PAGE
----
# Past Talks in Joint Analysis Seminar

There weren't any events in the past six months.

# Past Talks in Post Graduate Seminar

13.05.2024, 16:00

**Adit Radhakrishnan** (Harvard University):**How do neural networks learn features from data?**

Understanding how neural networks learn features, or relevant patterns in data, for prediction is necessary for their reliable use in technological and scientific applications. We propose a unifying mechanism that characterizes feature learning in neural network architectures. Namely, we show that features learned by neural networks are captured by a statistical operator known as the average gradient outer product (AGOP). Empirically, we show that the AGOP captures features across a broad class of network architectures including convolutional networks and large language models. Moreover, we use AGOP to enable feature learning in general machine learning models through an algorithm we call Recursive Feature Machine (RFM). We show that RFM automatically identifies sparse subsets of features relevant for prediction and explicitly connects feature learning in neural networks with classical sparse recovery and low rank matrix factorization algorithms. Overall, this line of work advances our fundamental understanding of how neural networks extract features from data, leading to the development of novel, interpretable, and effective models for use in scientific applications.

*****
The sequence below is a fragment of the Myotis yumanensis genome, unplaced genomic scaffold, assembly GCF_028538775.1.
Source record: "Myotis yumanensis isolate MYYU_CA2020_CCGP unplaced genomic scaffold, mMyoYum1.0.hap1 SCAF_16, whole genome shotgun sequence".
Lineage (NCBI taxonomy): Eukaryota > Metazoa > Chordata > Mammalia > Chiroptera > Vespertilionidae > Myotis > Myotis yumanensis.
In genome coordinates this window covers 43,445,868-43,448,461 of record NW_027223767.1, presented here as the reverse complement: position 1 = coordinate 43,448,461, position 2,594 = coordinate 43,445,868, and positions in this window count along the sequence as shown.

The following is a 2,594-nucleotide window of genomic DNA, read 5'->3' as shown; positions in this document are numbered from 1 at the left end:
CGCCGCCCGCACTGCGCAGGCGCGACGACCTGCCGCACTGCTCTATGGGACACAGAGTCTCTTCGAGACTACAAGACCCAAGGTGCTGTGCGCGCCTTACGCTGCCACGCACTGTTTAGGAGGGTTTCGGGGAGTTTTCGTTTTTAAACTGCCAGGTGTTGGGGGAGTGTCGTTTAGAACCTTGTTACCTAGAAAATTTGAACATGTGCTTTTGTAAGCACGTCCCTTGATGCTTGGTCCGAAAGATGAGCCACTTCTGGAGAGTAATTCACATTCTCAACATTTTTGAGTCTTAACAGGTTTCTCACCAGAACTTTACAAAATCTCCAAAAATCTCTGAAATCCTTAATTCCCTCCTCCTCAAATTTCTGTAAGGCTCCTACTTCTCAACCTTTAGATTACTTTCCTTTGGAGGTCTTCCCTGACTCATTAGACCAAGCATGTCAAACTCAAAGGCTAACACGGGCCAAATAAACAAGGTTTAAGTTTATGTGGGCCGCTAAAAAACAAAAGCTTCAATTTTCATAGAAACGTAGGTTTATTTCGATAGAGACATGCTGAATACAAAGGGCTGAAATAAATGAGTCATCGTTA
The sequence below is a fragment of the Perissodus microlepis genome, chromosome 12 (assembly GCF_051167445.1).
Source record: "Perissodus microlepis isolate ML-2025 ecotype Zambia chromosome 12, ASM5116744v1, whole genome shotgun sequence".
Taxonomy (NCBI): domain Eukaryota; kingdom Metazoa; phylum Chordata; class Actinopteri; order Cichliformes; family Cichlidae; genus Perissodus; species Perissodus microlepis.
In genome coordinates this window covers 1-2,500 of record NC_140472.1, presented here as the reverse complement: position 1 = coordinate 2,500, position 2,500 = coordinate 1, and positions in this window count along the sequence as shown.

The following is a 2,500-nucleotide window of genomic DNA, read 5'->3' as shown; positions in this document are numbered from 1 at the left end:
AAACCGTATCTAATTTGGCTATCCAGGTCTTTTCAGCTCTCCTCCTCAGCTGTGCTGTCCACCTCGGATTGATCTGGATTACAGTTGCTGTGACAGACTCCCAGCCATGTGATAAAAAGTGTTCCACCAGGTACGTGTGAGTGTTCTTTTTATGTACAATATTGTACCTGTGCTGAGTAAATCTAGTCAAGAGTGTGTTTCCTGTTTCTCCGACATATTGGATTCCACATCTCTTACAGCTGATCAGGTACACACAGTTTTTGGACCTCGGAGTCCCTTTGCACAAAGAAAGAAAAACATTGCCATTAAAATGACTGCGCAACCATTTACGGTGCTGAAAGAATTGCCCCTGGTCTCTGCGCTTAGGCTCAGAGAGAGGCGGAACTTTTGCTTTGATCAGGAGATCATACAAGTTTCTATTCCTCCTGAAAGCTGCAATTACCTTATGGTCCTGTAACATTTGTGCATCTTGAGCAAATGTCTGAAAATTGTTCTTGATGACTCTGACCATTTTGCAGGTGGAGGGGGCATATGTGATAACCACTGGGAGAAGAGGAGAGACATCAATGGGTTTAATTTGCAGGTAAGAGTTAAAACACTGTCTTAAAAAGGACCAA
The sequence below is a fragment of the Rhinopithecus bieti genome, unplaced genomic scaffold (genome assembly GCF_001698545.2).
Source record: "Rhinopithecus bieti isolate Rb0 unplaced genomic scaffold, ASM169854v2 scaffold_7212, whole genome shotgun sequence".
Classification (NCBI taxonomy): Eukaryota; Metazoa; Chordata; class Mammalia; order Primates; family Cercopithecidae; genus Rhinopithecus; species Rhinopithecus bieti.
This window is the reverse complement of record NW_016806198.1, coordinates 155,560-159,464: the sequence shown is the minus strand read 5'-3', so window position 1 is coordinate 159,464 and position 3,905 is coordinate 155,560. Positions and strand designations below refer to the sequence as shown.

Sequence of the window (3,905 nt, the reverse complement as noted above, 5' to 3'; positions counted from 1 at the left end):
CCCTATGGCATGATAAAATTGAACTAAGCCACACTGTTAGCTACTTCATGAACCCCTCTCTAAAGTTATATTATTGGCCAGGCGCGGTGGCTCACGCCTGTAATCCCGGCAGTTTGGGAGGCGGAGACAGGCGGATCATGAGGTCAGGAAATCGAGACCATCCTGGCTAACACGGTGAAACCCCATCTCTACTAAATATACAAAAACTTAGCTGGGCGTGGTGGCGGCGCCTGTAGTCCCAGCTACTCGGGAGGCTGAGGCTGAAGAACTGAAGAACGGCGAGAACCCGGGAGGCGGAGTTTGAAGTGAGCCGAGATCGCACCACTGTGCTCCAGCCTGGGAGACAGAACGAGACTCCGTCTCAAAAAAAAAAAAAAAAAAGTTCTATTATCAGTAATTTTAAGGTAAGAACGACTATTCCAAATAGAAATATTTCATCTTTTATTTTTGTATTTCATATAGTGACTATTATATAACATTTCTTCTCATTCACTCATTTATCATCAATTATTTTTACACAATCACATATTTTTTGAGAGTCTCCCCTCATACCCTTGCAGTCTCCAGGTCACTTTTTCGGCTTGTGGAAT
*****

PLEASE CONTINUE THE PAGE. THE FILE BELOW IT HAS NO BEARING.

06.05.2024, 16:00

**Dominik Stöger** (KU Eichstätt-Ingolstadt):**Breaking the quadratic rank bottleneck in non-convex matrix sensing: Recovery guarantees with (near-)optimal sample complexity**

Low-rank matrix recovery problems are ubiquitous in many areas of science and engineering. Most of the methods that have been studied for these problems can be divided
into two categories: Convex optimization approaches based on nuclear norm minimization, and non-convex approaches that use factorized gradient descent.

While the latter promises to be computationally much less expensive, basically all existing recovery guarantees for factorized gradient descent are much more pessimistic with respect
to the number of samples required. In particular, they require the number of samples to scale quadratically with the rank of the ground truth matrix. This is in stark contrast to
empirical observations which suggest that the non-convex approaches perform as well as the convex ones with respect to the sample complexity.

In this talk, we resolve this issue and we present the first theoretical guarantees to the best of our knowledges for matrix sensing that show that factorized gradient descent recovers
the ground truth matrix with a sample size that is optimal in the number of degrees of freedom. Our proof is based on new probabilistic decoupling arguments, which we expect to be of
independent interest. Joint work with Yizhe Zhu (UC Irvine).

29.04.2024, 10:00

**Massimo Fornasier** (TU Munich):**Wassertein Sobolev functions and their numerical approximations**

We start the talk by presenting general results of strong density of sub-algebras of bounded Lipschitz functions in metric Sobolev spaces. We apply such results to show the
density of smooth cylinder functionsin Sobolev spaces of functions on the Wasserstein space $\mathcal P_2$ endowed with a finite positive Borel measure. As a byproduct, we obtain the